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The biggest superyacht disasters in the world


January 18, 2022

The biggest superyacht disasters in the world

From devastating fires to shocking crashes, BOAT rounds up the worst superyacht disasters from around the world.

Perini Navi sailing yacht Malizia runs aground

Malizia aground on Stromboli

The iconic 24.2 metre Perini Navi sailing yacht Maliziaran aground on rocks on the Italian island of Stromboli in summer 2021. The yacht, which was half submerged in the water, was on charter at the time of the incident, according to reports, with five guests and three crew on board. Local media reported that the captain attempted to intentionally run the yacht aground following control malfunctions.

Sailing yacht Phocea sinks after fire

Phocea superyacht fire

The 75 metre sailing yacht Phocea, previously the ninth largest sailing yacht in the world, sank in February 2021 after catching fire off the coast of Malaysia. The yacht caught fire in strong wind conditions, which exacerbated the blaze. According to reports, the coastguard was able to control the fire but the damage to the hull was too severe and caused the yacht to sink.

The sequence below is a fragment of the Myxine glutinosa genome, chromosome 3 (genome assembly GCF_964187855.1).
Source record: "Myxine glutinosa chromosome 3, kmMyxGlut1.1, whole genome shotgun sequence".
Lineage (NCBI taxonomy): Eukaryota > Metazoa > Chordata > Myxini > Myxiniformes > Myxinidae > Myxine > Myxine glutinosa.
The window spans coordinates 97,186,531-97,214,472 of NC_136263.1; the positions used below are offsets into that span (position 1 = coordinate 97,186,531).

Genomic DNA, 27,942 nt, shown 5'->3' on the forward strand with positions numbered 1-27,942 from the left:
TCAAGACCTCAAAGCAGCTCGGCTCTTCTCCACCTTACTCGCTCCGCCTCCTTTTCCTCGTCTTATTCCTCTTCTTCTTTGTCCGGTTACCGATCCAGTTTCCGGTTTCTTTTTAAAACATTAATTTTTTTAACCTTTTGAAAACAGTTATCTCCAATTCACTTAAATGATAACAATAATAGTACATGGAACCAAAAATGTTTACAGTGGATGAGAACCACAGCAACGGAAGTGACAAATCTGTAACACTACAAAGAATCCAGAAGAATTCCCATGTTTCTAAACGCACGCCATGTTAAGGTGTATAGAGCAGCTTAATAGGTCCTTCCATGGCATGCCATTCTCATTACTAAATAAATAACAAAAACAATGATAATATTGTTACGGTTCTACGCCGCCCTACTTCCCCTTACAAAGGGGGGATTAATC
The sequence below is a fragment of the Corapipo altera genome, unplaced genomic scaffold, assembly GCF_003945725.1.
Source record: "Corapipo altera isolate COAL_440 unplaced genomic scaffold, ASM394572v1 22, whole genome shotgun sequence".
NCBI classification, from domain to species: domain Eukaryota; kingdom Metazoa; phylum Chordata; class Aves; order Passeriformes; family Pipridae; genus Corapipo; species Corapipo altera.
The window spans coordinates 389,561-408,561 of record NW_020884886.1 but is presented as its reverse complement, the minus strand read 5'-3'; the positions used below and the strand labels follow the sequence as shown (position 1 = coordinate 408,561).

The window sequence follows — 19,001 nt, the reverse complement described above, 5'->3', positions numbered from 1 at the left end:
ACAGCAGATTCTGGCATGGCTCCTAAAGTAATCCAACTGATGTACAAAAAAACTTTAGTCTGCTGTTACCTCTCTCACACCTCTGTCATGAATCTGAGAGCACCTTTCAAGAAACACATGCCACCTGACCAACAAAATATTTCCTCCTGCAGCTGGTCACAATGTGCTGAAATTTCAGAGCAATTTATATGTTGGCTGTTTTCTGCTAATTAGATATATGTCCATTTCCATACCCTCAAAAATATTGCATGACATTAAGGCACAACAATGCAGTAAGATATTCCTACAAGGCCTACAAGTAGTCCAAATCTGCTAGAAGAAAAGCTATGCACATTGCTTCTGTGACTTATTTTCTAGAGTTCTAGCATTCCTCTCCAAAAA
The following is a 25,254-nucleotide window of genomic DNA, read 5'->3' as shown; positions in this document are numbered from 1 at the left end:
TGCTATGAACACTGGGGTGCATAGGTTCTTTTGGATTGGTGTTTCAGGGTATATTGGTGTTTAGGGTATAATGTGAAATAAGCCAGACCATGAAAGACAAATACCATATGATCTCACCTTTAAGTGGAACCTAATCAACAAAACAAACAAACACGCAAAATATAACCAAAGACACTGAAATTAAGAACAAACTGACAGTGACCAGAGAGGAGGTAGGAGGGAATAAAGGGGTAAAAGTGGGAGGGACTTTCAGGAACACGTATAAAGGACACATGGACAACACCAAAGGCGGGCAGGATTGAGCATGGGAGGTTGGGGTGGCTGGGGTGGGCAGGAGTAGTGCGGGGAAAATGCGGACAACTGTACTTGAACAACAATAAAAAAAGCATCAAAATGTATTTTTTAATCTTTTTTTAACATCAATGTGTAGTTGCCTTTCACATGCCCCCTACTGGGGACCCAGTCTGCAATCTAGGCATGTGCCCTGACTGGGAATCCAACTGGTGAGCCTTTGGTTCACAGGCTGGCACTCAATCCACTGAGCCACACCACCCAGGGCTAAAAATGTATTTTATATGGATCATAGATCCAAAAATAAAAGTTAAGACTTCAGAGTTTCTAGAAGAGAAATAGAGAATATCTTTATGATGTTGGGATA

Turquoise superyacht Go collides with Sint Maarten dock

The 77 metre Turquoise flagship Go was filmed colliding with the dock of the Sint Maarten yacht club in the Caribbean in February 2020. The yacht crashed into the dock as it was leaving Simpson Bay Lagoon from its berth in Ile de Sol Marina. It was reported that the collision was caused by a computer malfunction on board, according to local newspaper The Daily Herald.

Svea Collides With Topaz During the Superyacht Challenge Antigua

In March 2020, we saw the shocking collision between the J-Class sailing yachts Svea and Topaz during the Superyacht Challenge Antigua. The 43.6 metre Svea was captured on video riding over the stern of the 42.6 metre Topaz, resulting in the injuries of three crew members. A report into the incident undertaken by the J Class Association later found Svea responsible for failing to keep clear as the port tack boat.

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source: Boat International